"Do you think you could just be lazy?" she said.
Which, frankly, knocked me for six, took my breath away and made me cry right there in her office. It left me struggling to explain that I know what lazy feels like; lazy is when you know there's something to do, but don't because you chose not to; doing something else is more enjoyable.
It's not, as I described it to her, either completely forgetting nearly everything unless I'm reminded, nor is it the state of knowing I have to do something, wanting to do something, but finding myself seizing up and somehow incapable of doing it, paralysed into doing something else entirely and incapable of even thinking about my 'to-do' list without having an anxiety attack.
I alluded to, although not going into in too much detail (I was too upset) how much baggage I carry from being constantly told I'm lazy, by teachers and adults all my childhood, of being told that I was 'lazy' and a 'disgrace' and I'd better 'pull my socks up' when I was struggling so hard so constantly, and making myself too upset to work.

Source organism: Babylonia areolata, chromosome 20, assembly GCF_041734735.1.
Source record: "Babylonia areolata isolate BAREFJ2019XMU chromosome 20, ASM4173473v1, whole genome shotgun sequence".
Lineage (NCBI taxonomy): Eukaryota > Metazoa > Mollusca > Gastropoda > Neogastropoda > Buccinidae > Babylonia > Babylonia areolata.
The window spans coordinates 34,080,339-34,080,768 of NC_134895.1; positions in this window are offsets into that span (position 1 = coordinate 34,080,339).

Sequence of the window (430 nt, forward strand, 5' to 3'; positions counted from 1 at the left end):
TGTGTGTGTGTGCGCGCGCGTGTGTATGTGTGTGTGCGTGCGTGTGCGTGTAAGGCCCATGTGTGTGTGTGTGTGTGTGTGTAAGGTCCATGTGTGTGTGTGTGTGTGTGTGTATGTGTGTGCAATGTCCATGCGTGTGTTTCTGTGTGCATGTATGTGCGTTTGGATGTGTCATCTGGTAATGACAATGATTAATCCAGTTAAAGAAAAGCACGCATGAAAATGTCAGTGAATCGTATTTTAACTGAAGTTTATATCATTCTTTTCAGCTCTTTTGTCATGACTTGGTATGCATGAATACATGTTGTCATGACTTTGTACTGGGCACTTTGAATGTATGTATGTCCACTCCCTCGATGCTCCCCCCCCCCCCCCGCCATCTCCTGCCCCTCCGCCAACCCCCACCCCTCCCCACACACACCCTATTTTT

I remember, 11 years old, spending lunch after lunch sitting in the library drawing the same picture over and over again because I couldn't go out to play until I'd finished the homework it was a part of, but I had found a 'wall' in the task of drawing the picture of the kind I'd grow to know and hate later, that wall that, while it may not be done in an objective term, somehow stops me from doing more. The wall that always stops me from proofreading, or from completely tidying any one room, or just generally stops me completing any one task. And the more my teacher would scold and humiliate me, the less able I was to complete it. It wasn't laziness.
I remember staging one of my 'alright I'm going to overdose on paracetamol and THEN YOU'LL BE SORRY' tantrums because - well, I can't remember what household task I'd failed to do, but the phrase 'parasite on this house' was used.
If I was just 'lazy', I'd just be able to stop
being lazy. If I was just 'lazy', I wouldn't have to work so hard to not be, I could just... stop.
I have decided to tell myself she asked me if I was lazy in order to see what reaction she could elicit. Because I hardly know this woman and I don't want to dislike her yet.
GIP, in a way. If you're reading this on DreamWidth, you won't be able to see the icon
, but I'm proud of it for it's simplicity. Words and art from 52, and in reference to Renee Montoya's meditation while training to become the Question.